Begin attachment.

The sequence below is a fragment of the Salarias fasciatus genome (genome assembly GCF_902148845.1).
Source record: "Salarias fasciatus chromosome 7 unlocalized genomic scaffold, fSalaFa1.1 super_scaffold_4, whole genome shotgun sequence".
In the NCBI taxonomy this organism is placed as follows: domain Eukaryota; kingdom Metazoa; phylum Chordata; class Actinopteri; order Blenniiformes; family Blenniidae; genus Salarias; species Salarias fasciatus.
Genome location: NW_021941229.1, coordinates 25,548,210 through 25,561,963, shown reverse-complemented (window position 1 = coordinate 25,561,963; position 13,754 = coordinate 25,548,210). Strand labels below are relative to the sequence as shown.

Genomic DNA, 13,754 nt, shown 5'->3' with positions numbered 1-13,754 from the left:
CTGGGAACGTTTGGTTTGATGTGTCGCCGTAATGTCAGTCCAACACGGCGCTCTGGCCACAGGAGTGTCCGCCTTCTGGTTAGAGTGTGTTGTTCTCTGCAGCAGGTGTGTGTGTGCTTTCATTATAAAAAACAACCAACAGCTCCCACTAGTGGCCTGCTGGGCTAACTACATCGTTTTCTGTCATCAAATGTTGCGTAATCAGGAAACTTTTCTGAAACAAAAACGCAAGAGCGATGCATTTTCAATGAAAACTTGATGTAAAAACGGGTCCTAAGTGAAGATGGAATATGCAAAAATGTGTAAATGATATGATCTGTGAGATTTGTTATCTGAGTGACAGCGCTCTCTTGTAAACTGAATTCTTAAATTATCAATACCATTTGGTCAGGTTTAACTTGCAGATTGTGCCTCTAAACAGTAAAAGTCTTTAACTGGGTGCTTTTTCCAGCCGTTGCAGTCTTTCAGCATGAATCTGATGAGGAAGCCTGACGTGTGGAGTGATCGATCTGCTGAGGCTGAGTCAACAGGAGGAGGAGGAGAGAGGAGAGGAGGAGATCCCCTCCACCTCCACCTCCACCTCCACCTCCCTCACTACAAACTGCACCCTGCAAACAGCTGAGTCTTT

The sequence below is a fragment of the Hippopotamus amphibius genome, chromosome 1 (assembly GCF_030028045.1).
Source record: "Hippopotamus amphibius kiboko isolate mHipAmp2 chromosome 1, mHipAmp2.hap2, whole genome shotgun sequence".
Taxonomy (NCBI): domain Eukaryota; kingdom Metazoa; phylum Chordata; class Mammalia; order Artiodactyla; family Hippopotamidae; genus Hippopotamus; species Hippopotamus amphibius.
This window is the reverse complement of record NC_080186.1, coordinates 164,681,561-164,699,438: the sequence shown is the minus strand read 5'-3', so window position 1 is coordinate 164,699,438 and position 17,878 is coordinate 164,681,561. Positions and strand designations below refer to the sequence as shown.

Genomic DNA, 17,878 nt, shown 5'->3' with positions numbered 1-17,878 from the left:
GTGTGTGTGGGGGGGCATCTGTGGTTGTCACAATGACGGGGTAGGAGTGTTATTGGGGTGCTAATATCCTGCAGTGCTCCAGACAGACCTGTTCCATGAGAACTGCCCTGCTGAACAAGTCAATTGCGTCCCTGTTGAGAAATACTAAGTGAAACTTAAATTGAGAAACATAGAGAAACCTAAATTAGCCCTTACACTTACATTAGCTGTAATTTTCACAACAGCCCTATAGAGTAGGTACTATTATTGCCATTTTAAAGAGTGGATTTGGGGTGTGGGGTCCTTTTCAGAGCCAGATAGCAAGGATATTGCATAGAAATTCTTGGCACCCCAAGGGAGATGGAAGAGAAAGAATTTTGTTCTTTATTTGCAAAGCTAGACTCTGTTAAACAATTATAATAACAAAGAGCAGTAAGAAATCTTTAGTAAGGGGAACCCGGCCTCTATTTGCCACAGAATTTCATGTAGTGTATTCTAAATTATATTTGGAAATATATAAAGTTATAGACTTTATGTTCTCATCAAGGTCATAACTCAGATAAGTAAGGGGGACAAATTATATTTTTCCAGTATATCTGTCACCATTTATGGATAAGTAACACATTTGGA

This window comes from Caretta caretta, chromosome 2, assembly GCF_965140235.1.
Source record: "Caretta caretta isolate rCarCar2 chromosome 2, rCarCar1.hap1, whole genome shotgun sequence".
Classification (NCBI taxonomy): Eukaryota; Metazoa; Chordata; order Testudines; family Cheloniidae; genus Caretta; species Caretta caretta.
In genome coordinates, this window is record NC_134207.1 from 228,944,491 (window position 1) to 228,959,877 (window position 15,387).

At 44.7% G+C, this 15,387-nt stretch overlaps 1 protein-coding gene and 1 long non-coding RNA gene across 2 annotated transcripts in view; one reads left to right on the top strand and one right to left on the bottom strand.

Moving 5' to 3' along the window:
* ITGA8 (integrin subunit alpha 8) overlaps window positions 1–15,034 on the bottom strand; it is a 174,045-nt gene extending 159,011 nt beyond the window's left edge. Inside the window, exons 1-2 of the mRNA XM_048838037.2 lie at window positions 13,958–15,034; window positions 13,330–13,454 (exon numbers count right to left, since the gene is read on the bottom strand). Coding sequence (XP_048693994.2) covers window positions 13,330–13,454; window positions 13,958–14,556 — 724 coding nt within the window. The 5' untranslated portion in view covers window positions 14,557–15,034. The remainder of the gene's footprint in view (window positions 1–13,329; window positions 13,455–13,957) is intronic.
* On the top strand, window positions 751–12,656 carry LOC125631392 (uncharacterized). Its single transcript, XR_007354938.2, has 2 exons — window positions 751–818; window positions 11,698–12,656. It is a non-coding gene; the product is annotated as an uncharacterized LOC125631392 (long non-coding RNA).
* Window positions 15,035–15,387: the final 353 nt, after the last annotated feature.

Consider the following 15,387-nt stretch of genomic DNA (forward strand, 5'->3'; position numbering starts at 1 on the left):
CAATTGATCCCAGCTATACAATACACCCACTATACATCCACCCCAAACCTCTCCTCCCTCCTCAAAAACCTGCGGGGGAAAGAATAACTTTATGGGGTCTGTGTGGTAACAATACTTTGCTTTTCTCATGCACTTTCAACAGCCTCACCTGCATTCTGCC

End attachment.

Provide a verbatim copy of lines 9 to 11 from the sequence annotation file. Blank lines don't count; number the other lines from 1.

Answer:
Taxonomy (NCBI): domain Eukaryota; kingdom Metazoa; phylum Chordata; class Mammalia; order Artiodactyla; family Hippopotamidae; genus Hippopotamus; species Hippopotamus amphibius.
This window is the reverse complement of record NC_080186.1, coordinates 164,681,561-164,699,438: the sequence shown is the minus strand read 5'-3', so window position 1 is coordinate 164,699,438 and position 17,878 is coordinate 164,681,561. Positions and strand designations below refer to the sequence as shown.

Genomic DNA, 17,878 nt, shown 5'->3' with positions numbered 1-17,878 from the left: